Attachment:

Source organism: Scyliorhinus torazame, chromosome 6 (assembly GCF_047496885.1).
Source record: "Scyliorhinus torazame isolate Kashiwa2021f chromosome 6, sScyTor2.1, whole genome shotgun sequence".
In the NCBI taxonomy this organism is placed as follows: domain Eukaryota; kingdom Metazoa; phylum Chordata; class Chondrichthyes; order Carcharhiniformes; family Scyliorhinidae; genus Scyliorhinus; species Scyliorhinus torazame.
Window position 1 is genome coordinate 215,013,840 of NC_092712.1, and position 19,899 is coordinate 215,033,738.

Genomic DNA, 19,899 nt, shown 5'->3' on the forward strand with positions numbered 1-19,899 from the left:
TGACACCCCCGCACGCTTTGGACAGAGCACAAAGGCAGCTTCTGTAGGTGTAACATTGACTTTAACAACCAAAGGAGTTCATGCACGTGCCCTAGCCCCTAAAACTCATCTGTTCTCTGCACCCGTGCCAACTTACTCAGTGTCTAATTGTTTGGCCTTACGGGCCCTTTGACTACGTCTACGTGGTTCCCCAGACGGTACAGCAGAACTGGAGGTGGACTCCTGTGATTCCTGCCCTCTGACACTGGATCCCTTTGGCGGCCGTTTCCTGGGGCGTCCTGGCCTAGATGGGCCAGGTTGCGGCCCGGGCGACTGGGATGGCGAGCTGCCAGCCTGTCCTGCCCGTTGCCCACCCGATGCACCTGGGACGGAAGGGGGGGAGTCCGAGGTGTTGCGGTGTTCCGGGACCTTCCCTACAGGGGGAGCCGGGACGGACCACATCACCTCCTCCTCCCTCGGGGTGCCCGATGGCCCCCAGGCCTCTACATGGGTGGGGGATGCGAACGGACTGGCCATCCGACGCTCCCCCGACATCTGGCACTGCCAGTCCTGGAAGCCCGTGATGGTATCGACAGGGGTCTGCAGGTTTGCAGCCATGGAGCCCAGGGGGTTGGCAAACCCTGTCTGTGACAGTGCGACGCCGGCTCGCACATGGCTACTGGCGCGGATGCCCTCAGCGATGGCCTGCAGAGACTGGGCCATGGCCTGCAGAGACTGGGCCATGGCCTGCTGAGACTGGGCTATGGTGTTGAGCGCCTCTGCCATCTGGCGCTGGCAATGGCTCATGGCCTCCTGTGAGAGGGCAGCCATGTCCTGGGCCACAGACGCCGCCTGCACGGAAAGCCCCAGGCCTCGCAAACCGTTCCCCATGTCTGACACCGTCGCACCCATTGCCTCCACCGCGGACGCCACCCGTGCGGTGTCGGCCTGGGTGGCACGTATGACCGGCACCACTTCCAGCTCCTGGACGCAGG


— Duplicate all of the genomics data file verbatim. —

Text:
Source organism: Scyliorhinus torazame, chromosome 6 (assembly GCF_047496885.1).
Source record: "Scyliorhinus torazame isolate Kashiwa2021f chromosome 6, sScyTor2.1, whole genome shotgun sequence".
In the NCBI taxonomy this organism is placed as follows: domain Eukaryota; kingdom Metazoa; phylum Chordata; class Chondrichthyes; order Carcharhiniformes; family Scyliorhinidae; genus Scyliorhinus; species Scyliorhinus torazame.
Window position 1 is genome coordinate 215,013,840 of NC_092712.1, and position 19,899 is coordinate 215,033,738.

Genomic DNA, 19,899 nt, shown 5'->3' on the forward strand with positions numbered 1-19,899 from the left:
TGACACCCCCGCACGCTTTGGACAGAGCACAAAGGCAGCTTCTGTAGGTGTAACATTGACTTTAACAACCAAAGGAGTTCATGCACGTGCCCTAGCCCCTAAAACTCATCTGTTCTCTGCACCCGTGCCAACTTACTCAGTGTCTAATTGTTTGGCCTTACGGGCCCTTTGACTACGTCTACGTGGTTCCCCAGACGGTACAGCAGAACTGGAGGTGGACTCCTGTGATTCCTGCCCTCTGACACTGGATCCCTTTGGCGGCCGTTTCCTGGGGCGTCCTGGCCTAGATGGGCCAGGTTGCGGCCCGGGCGACTGGGATGGCGAGCTGCCAGCCTGTCCTGCCCGTTGCCCACCCGATGCACCTGGGACGGAAGGGGGGGAGTCCGAGGTGTTGCGGTGTTCCGGGACCTTCCCTACAGGGGGAGCCGGGACGGACCACATCACCTCCTCCTCCCTCGGGGTGCCCGATGGCCCCCAGGCCTCTACATGGGTGGGGGATGCGAACGGACTGGCCATCCGACGCTCCCCCGACATCTGGCACTGCCAGTCCTGGAAGCCCGTGATGGTATCGACAGGGGTCTGCAGGTTTGCAGCCATGGAGCCCAGGGGGTTGGCAAACCCTGTCTGTGACAGTGCGACGCCGGCTCGCACATGGCTACTGGCGCGGATGCCCTCAGCGATGGCCTGCAGAGACTGGGCCATGGCCTGCAGAGACTGGGCCATGGCCTGCTGAGACTGGGCTATGGTGTTGAGCGCCTCTGCCATCTGGCGCTGGCAATGGCTCATGGCCTCCTGTGAGAGGGCAGCCATGTCCTGGGCCACAGACGCCGCCTGCACGGAAAGCCCCAGGCCTCGCAAACCGTTCCCCATGTCTGACACCGTCGCACCCATTGCCTCCACCGCGGACGCCACCCGTGCGGTGTCGGCCTGGGTGGCACGTATGACCGGCACCACTTCCAGCTCCTGGACGCAGG